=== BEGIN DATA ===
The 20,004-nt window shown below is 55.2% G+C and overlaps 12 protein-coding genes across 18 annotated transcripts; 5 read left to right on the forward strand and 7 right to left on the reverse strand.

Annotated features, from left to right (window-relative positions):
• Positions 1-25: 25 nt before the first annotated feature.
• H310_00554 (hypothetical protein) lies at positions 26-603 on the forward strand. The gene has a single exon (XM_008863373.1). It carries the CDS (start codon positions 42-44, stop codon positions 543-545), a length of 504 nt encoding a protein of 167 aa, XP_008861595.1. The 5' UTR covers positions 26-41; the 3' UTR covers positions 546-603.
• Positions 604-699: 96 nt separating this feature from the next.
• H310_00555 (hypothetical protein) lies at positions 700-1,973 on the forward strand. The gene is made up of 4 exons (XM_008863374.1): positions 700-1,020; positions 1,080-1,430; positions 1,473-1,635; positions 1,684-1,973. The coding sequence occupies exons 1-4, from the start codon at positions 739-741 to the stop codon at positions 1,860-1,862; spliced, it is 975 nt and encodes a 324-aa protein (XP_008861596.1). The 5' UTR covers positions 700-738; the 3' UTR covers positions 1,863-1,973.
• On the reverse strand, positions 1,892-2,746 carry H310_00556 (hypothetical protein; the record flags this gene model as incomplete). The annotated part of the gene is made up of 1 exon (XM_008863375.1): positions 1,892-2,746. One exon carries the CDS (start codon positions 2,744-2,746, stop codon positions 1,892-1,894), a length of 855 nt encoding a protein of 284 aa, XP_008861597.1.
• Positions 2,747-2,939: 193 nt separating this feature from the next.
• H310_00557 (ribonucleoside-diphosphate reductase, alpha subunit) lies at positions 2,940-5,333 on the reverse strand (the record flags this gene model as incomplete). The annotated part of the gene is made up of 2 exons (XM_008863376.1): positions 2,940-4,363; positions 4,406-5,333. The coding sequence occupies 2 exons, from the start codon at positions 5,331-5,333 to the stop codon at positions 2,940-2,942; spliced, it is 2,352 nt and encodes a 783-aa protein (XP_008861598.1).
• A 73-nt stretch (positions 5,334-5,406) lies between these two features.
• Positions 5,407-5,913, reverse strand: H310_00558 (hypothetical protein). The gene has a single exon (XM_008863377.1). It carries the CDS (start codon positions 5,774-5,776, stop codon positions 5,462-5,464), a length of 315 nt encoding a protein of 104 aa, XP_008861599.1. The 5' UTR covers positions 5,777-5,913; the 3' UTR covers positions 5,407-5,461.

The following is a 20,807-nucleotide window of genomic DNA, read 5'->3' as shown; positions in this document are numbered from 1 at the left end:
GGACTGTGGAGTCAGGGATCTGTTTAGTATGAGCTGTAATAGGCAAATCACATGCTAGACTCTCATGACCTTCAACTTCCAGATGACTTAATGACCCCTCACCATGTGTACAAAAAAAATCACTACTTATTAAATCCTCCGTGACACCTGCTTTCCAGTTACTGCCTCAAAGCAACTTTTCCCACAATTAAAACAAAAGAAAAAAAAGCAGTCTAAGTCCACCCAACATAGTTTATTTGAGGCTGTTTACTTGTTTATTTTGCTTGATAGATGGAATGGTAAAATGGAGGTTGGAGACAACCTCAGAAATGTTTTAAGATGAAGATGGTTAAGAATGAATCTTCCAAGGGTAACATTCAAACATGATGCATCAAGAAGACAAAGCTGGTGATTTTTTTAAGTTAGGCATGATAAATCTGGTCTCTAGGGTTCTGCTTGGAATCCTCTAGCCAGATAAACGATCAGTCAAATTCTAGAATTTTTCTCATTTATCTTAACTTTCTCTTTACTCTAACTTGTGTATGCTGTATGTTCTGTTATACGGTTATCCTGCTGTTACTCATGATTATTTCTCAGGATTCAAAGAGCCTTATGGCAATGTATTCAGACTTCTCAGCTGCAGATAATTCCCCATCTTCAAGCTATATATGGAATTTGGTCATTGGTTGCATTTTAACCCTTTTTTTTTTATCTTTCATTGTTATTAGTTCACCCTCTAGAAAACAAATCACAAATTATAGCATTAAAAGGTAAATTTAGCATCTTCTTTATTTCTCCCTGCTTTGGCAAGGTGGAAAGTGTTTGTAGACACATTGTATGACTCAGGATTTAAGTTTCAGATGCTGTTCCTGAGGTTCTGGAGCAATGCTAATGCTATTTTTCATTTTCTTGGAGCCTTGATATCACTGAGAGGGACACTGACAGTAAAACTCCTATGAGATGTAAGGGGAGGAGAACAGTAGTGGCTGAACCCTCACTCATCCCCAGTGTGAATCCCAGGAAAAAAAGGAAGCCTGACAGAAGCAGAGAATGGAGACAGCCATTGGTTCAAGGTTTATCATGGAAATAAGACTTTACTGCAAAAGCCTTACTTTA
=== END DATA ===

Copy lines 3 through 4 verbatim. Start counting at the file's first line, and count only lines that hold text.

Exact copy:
• Positions 1-25: 25 nt before the first annotated feature.
• H310_00554 (hypothetical protein) lies at positions 26-603 on the forward strand. The gene has a single exon (XM_008863373.1). It carries the CDS (start codon positions 42-44, stop codon positions 543-545), a length of 504 nt encoding a protein of 167 aa, XP_008861595.1. The 5' UTR covers positions 26-41; the 3' UTR covers positions 546-603.